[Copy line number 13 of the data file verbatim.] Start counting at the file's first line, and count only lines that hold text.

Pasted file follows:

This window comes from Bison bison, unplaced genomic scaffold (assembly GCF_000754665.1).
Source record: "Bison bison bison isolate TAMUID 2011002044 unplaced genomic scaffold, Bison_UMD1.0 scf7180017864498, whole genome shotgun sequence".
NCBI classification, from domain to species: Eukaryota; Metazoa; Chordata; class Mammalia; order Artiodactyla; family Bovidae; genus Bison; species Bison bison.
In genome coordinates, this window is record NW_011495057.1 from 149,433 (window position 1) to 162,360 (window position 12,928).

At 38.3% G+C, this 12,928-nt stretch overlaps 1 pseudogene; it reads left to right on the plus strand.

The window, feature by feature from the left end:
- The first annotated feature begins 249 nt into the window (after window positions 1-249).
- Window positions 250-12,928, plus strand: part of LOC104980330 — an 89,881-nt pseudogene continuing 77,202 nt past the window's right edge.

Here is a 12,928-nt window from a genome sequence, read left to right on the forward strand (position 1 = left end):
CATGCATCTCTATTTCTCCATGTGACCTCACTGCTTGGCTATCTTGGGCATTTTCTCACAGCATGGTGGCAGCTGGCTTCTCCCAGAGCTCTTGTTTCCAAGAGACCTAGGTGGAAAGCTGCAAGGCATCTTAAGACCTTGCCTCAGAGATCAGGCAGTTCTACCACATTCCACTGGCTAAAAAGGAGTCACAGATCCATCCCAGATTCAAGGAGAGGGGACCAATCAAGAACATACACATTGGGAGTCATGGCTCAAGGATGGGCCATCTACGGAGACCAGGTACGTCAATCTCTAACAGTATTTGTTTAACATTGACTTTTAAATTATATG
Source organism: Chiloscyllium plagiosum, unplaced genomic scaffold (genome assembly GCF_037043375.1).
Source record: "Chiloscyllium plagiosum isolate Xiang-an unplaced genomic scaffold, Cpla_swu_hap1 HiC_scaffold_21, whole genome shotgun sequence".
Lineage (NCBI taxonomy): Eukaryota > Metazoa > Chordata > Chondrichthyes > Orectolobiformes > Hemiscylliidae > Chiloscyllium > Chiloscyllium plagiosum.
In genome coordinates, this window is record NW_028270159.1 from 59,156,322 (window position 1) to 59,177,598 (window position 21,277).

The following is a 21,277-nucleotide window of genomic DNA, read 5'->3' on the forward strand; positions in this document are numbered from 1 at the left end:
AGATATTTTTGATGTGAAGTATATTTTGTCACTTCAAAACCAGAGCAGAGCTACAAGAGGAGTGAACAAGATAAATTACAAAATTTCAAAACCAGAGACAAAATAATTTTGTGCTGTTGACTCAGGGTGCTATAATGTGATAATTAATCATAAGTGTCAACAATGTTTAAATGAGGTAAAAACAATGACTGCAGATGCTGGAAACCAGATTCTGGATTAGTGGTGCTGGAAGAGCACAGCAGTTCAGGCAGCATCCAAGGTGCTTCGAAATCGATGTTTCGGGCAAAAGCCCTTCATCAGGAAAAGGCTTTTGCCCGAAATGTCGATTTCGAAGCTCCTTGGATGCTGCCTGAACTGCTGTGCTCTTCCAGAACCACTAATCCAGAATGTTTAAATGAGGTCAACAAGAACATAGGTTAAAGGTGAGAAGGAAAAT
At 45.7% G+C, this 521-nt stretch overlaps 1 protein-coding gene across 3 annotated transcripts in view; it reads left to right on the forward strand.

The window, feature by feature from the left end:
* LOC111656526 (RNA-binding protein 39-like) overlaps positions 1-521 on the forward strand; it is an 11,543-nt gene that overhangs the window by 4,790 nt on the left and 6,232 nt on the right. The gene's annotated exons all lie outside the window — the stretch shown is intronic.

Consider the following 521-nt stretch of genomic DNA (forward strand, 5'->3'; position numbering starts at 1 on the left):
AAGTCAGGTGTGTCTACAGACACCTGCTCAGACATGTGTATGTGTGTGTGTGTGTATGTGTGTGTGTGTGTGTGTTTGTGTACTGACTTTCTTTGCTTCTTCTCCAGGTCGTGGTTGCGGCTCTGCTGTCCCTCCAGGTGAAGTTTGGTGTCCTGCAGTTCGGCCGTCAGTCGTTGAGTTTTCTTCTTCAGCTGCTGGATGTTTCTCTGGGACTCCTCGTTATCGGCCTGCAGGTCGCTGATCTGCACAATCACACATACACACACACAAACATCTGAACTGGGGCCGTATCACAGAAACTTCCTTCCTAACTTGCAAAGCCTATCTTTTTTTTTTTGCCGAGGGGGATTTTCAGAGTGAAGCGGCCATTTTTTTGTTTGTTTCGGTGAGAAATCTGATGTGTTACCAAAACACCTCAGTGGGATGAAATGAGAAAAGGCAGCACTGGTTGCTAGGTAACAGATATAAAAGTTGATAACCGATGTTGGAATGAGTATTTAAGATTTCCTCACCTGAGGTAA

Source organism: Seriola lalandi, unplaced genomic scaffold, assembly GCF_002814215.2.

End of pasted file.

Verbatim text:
Lineage (NCBI taxonomy): Eukaryota > Metazoa > Chordata > Chondrichthyes > Orectolobiformes > Hemiscylliidae > Chiloscyllium > Chiloscyllium plagiosum.